But when we listen, we open ourselves to learn, to be taught! This is why our text of #Jas 1:19 encourages a bridling of the one that the other may be receptive.

This readiness to listen was illustrated by Samuel in the house of Eli (#1Sa 3) At first he did not comprehend and sought Eli as the speaker. After three times he was counseled to answer to God. Only then did he begin to hear and be instructed.

Samuel had to be educated to discern which voices to hear and the source. So too must we. A mother may waken at the slightest whimper of her child and be oblivious to the pounding rain. So our spiritual listening must be selective. We must be wide awake at the first sign of the Lord speaking to us through whatever instruments, and ignore whatever is not the Good Shepherdís voice.

But "hearing" is not enough. A cognizance of words is not enough. We change only when we learn; and we learn by pondering. We ought to weigh the words of another with the same gravity with which they are spoken. And even then our first impressions are not always the best.

There are some practical aspects of listening. Listening touches our relations as brethren in a very vital way.

We find them in the Rome, Class Studies, Discourses and Fellowship. One problem arises in any listening environment: the ear-brain connection can process thoughts faster than the mouth can speak. So we tend to fill the space between words with our own thoughts, which may be quite different from the speakers, or our mind simply wanders to more filling, satisfying reflections than the speakers. And here is where trouble begins.

Here are some suggestions for better reception from a discourse, which is really an extended period of one-way flow of information:

1) Prepare, if you can, by familiarizing yourself with the subject.

2) Look for the main ideas of the speaker. Try anticipating his direction.

3) Make mental and written notes and summaries of his expressions and questions to be checked later.

4) Associate his context with your own experiences.

5) Pay attention to "How" things are said, to sense how the speaker feels about the subject and what aspects are most important.

These things will help us discipline the thought process against straying tendencies. These suggestions along with review of the subject in the days following will fix a higher percentage of information in our long-term memory.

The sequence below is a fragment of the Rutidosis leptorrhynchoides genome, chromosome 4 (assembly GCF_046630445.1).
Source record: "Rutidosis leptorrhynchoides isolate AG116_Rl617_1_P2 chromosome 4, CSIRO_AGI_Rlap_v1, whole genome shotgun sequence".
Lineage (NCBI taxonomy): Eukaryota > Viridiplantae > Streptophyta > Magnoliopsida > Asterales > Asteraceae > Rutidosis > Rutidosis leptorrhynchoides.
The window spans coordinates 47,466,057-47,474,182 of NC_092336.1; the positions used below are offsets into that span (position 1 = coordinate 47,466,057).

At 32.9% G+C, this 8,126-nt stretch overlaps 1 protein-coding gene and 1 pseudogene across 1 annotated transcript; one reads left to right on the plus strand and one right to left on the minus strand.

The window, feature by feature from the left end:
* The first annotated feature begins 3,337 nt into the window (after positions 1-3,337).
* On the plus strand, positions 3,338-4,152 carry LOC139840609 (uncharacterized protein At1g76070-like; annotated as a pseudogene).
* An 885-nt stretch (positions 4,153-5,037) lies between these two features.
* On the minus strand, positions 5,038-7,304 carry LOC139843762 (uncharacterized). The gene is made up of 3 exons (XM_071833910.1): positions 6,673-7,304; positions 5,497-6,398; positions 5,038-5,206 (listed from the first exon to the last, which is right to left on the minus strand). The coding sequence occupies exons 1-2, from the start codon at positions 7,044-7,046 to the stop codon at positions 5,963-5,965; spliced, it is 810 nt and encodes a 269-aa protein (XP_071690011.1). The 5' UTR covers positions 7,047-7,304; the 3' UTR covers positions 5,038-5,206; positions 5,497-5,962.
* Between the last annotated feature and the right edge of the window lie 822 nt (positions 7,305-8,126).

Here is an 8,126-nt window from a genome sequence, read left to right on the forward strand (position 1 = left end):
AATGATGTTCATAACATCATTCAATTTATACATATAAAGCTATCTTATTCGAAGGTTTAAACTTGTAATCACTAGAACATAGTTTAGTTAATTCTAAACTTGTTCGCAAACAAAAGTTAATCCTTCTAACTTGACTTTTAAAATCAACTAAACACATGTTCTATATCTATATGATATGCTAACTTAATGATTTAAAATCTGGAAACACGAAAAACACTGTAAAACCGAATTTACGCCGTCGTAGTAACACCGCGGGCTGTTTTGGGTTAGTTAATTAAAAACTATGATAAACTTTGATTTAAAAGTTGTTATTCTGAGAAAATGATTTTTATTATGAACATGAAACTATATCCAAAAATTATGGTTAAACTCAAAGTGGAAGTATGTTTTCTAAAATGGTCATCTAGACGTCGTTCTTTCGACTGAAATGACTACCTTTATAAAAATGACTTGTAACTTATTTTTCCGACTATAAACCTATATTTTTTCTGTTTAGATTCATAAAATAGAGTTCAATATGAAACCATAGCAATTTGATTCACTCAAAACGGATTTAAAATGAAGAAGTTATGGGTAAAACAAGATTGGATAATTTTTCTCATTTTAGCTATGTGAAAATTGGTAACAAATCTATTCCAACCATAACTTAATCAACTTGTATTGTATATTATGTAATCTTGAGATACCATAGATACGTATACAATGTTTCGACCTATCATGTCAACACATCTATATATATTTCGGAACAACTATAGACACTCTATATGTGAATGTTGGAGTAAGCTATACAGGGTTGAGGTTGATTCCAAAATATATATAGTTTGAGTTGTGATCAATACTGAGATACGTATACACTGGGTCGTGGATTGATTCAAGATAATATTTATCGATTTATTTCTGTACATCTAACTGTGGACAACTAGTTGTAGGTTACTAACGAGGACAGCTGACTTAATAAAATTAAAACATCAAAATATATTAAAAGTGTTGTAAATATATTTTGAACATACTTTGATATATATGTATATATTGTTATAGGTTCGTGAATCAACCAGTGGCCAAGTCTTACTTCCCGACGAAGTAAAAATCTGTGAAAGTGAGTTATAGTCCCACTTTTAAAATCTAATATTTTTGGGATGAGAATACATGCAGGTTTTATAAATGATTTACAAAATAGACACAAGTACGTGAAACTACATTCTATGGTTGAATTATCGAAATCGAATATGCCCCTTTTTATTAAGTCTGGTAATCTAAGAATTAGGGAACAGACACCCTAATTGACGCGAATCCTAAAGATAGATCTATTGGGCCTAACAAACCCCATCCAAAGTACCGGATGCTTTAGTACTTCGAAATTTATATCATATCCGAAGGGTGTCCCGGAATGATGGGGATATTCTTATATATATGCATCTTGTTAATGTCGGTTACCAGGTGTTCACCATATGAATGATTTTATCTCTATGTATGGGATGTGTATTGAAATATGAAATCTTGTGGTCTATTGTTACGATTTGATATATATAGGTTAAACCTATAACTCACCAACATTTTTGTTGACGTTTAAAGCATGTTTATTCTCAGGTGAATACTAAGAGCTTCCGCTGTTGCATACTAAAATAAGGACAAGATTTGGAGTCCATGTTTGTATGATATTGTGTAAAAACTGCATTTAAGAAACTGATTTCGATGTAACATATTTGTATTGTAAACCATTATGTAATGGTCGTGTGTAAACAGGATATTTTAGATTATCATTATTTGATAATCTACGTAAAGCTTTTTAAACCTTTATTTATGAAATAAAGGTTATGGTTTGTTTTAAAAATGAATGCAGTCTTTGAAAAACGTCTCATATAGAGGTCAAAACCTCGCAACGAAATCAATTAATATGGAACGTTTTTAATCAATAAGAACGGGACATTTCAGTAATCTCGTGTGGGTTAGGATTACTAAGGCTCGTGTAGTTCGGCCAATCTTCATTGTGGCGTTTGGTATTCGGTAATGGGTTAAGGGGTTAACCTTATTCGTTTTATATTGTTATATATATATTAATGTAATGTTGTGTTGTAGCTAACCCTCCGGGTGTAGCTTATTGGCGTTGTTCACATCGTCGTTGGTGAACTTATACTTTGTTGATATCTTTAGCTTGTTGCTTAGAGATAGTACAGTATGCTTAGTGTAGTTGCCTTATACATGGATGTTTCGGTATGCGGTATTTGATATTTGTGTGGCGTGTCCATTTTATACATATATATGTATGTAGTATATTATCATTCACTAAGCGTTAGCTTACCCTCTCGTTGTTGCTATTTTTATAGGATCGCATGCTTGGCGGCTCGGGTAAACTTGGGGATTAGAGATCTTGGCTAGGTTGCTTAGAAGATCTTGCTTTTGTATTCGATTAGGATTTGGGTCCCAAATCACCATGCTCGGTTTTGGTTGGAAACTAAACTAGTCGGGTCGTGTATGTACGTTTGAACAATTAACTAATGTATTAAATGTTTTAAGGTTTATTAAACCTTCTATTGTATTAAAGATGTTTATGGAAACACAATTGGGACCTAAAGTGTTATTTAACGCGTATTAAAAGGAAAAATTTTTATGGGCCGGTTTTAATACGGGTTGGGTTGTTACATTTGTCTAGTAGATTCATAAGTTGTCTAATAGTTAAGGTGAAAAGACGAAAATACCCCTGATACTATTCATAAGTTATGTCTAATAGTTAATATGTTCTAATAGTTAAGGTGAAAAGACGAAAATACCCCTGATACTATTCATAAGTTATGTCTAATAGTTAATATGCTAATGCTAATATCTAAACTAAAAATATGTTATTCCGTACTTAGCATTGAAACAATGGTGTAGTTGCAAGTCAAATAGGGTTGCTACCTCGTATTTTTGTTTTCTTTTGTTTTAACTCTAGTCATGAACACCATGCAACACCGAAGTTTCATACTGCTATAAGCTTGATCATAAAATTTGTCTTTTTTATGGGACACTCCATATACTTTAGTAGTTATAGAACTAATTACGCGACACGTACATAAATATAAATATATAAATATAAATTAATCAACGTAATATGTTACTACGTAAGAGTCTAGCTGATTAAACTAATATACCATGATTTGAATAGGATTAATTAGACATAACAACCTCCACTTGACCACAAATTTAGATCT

Studies and Business meetings are a fruitful ground for listening principles. What percentage of time do we devote in preparing our comments? or preoccupied that our opportunity to speak will pass, in contrast to pondering the expressions of others? There are always some who have a comment or two or three on every point; while others speak not at all. Sometimes the best service we can be is to ask our question, then listen to the answer!

Here are some rules for good listening in studies:

1) We must not be over critical of words chosen. We can read the intent, even if the best words are not used.

2) Leads to the next pointóto discern between words used and ideas intended. This can be done without presuming motives or side issues or conclusions not addressed. #Ps 19:13, "Keep back thy servant also from presumptuous sins. .". This means taking one another at face value, and not reading more than is said.

3) Straightforward questions can help.

4) We must guard our emotional bias in studies and business meetings if we are to benefit from listening.

It isnít so easy to listen to what another has to say without it filtering through our preferences to hear what we want, or suspect our feats are being voiced. To avoid these traps, we must understand what words mean to the one speaking and what his context is, in contrast to perhaps our own.

Consider these sample statements: God will yet judge Babylon. The Harvest goes grandly on. The 40 year harvest ended in 1914. The north wall of the Grand Gallery represents the death of Jesus. The well mouth represents the death and resurrection of Jesus. Or consider these for business meetings: I realize youíve been working on this project for some time, but I think we need to look at other alternatives. There are a lot of details of which you are not aware. We tried that in class a few years ago and it really messed things up. Isnít that deaconsí duties?

In most of these comments, our emotions jump to the front to block our hearing of anything more one has to say. We are preparing our rebuttal while they are yet speaking. Though the ears may hear, the brain is too busy with its own defense to try to understand what is being said.

It has been said: "I know that you believe you understand what you think I said; but I am not sure you realize that what you heard, IS NOT WHAT I MEANT."

#Jas 3:17 says: "The wisdom that is from above is first pure, then peaceable, gentle, and easy to be entreated. . " The Amplified Bible translates it this way: "Willing to yield to reason." And Philips renders it this way: ".Approachable."

Obviously this implies a certain trust in the motives of another. There are many occasions when we can yield to one another. This is implied in Peterís words: "all of you be subject to one another." (#1Pe 5:5) The world teaches us to be suspicious, dominating, to strike before we are struck.

Paul tells us to submit "yourselves one to another in the fear of God." (#Eph 5:21) This does not mean to be undiscerning or not discriminating, but it does mean first knowing what a person means. This may require some clarification, . Some questions. Then to evaluate the relevancy and importance, the truth or error of the position.

This is why Paul commended the Bereans: #Ac 17:11, "in that they received the word with all readiness of mind, and searched the scriptures daily, whether those things were so." Notice the balance between readiness of mind while listening and following up with a discerning searching of the scriptures to confirm Paulís words.